Blackpink’s ‘The Album’ review: K-pop stars bring the fire on first full-length release

  • The long-awaited LP features record-breaking track ‘How You Like That’, Selena Gomez duet ‘Ice Cream’, and a collab with rapper Cardi B
  • Blinks and other K-pop stans will not be disappointed, although they will wish the record were longer
Candace Kwan |
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Blackpink dropped The Album today. Photo: AP

It’s been a long time coming – Blackpink’s debut album has been in the works since the four members met as trainees in 2011. While it has definitely been worth the wait, it has not always been smooth sailing – fans (known as Blinks) have been clamouring for crumbs from their record label YG for the last two years.

Last December, Blinks rented a van equipped with a large screen to play Blackpink music videos and tdsplay various demands to drive around YG’s headquarters. That said, Blinks don’t hold grudges – pre-orders for the album exceeded 1 million, making Blackpink the first K-pop girl group to enjoy such high demand.

The powerhouse group released their eight-song track listing just three days before ithe album's release. We’d already heard How You Like That and Ice Cream featuring Selena Gomez; to no one’s surprise, the six new songs surpass all expectations. Each song has a clear sing-along quality, a balance between the spicy (“Black”) and sweet “Pink” sides ... you don’t even need to learn Korean to be able to do so. 

If you’re new to Blackpink, Ice Cream would be a good place to start. It is entirely in English, save for Lisa’s rap, and it’s light and fresh, but with a kick to it. It’s practically summer in a bottle; you can already envision yourself “ice cream chillin’” poolside with a love interest. The lines “look so good yeah look so sweet / looking good enough to eat… you can double dip ‘cause I know you like me” might be worth stealing. 

Lovesick Girls will be your autumn anthem, whether you identify with the moniker or not, because it’s just so catchy. The song itself is rather sombre, as the girls are trying to work out whether love is worth it/even exists, but is wrapped up in their signature bubblegum pop sound. The line “We were all born alone / But why we still looking for love” is jaded on the surface, but has an undercurrent of hope that will have you reflecting on the past. Jennie and Rosé declare that they’re “happy with this pity” and while the other party pities them, they’re pitying them for doing so. What a great line and way to throw shade!

We can’t stop watching Blackpink and Selena Gomez collab Ice Cream

Somehow, Blackpink is always able to bring it and make our jaws drop with every new music video. If you’re familiar with their discography, their songs about heartbreak just hit differently. The music video for “Lovesick Girls” might just be the best one yet! Each member of the group processes their heartbreak in different ways - Lisa trashes a car with a baseball bat, Rose breaks a guitar and takes decorating with paint to a new level, Jennie seeks literal medical treatment for her broken heart, and Jisoo runs away from her problems - and each scenario is painstakingly customized to each person. If only heartbreak looked this glamorous in real life.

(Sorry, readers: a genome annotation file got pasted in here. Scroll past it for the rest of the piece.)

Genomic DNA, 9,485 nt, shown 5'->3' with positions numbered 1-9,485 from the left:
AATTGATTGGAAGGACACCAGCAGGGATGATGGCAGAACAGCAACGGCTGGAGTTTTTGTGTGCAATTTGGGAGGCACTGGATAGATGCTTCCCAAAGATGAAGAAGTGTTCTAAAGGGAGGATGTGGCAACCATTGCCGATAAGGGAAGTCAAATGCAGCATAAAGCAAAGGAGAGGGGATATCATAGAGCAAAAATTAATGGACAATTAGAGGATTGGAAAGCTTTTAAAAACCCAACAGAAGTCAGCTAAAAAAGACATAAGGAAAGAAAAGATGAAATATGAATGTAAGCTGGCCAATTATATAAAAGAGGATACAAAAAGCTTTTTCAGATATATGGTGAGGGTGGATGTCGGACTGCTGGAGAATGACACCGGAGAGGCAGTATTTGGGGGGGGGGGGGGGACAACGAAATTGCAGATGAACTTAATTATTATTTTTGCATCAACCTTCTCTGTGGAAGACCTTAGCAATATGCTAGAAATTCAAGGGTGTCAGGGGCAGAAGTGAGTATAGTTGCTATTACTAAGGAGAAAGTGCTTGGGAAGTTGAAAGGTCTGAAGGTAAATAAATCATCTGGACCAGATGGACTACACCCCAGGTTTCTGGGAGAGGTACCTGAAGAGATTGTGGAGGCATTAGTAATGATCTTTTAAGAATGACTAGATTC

No Blackpink album would be complete without a collaboration with an A-List celeb. Blackpink has collaborated with Dua Lipa, Lady Gaga, and now...Cardi B! It certainly is unexpected, and could very well be the most divisive song so far. Cardi B’s lines seem a bit out of place. “Grab your waist line, but don’t ever waste me / Turn on, please me, but don’t ever play me” are lines that are a bit more direct than we’re used to seeing on a Blackpink song.

The girls are no stranger to suggestive lyrics, but this just doesn’t seem to jive with their overall vibe. The biggest takeaway from the song is the pre-chorus “I bet you wanna, I bet you wanna,” and that Jennie wants to “take you higher,” but the rest of the song is not memorable. If you had to skip one song, this would be it.

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The last song, You Never Know, is possibly their slowest yet, with a minimalist arrangement, allowing the girls’ vocals to shine and display their vulnerability. Jennie and Jisoo lament how hard it is to walk in their shoes, as every move of theirs is documented and judged heavily on the internet, “You’ll never know / ’Cause everybody sees what they wanna see.” Being misunderstood is deeply hurtful, and Blackpink is drawing the curtain back a little to show the world the toll fame can have on them.

We understand the adage “quality, not quantity” but also understand Blinks’ desperation to hear more from their idols. Blackpink debuted in 2016, and it took four years for them to release an album … and when they do, it’s not even half an hour long. The Album is just enough to scratch the itch for now, but like the Blinks, we are looking forward to more Blackpink content, Rosé’s solo, and, potentially, a longer album in the future.

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